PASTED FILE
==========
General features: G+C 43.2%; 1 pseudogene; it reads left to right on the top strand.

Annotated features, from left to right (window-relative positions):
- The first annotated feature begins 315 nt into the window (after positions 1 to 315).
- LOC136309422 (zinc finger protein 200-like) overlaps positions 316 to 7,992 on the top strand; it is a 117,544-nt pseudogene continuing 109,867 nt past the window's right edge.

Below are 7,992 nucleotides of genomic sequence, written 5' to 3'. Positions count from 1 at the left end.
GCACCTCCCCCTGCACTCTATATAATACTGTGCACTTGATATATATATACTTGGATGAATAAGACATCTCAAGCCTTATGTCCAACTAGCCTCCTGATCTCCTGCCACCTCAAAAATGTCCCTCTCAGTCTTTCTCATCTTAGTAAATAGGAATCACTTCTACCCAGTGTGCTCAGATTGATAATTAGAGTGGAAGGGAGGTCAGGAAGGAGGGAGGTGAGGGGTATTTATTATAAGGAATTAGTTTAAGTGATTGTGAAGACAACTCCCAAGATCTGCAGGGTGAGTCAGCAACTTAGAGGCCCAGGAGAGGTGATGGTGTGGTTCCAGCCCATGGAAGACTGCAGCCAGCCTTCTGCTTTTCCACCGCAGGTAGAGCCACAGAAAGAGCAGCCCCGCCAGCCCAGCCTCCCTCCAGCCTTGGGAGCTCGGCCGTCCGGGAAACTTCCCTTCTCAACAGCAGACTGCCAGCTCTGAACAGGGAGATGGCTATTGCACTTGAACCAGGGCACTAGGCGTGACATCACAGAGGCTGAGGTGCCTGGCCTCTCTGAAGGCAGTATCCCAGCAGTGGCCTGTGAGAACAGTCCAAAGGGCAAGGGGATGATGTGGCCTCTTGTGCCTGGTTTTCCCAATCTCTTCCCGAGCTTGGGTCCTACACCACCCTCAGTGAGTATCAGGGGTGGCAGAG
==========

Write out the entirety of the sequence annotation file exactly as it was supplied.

General features: G+C 43.2%; 1 pseudogene; it reads left to right on the top strand.

Annotated features, from left to right (window-relative positions):
- The first annotated feature begins 315 nt into the window (after positions 1 to 315).
- LOC136309422 (zinc finger protein 200-like) overlaps positions 316 to 7,992 on the top strand; it is a 117,544-nt pseudogene continuing 109,867 nt past the window's right edge.

Below are 7,992 nucleotides of genomic sequence, written 5' to 3'. Positions count from 1 at the left end.
GCACCTCCCCCTGCACTCTATATAATACTGTGCACTTGATATATATATACTTGGATGAATAAGACATCTCAAGCCTTATGTCCAACTAGCCTCCTGATCTCCTGCCACCTCAAAAATGTCCCTCTCAGTCTTTCTCATCTTAGTAAATAGGAATCACTTCTACCCAGTGTGCTCAGATTGATAATTAGAGTGGAAGGGAGGTCAGGAAGGAGGGAGGTGAGGGGTATTTATTATAAGGAATTAGTTTAAGTGATTGTGAAGACAACTCCCAAGATCTGCAGGGTGAGTCAGCAACTTAGAGGCCCAGGAGAGGTGATGGTGTGGTTCCAGCCCATGGAAGACTGCAGCCAGCCTTCTGCTTTTCCACCGCAGGTAGAGCCACAGAAAGAGCAGCCCCGCCAGCCCAGCCTCCCTCCAGCCTTGGGAGCTCGGCCGTCCGGGAAACTTCCCTTCTCAACAGCAGACTGCCAGCTCTGAACAGGGAGATGGCTATTGCACTTGAACCAGGGCACTAGGCGTGACATCACAGAGGCTGAGGTGCCTGGCCTCTCTGAAGGCAGTATCCCAGCAGTGGCCTGTGAGAACAGTCCAAAGGGCAAGGGGATGATGTGGCCTCTTGTGCCTGGTTTTCCCAATCTCTTCCCGAGCTTGGGTCCTACACCACCCTCAGTGAGTATCAGGGGTGGCAGAG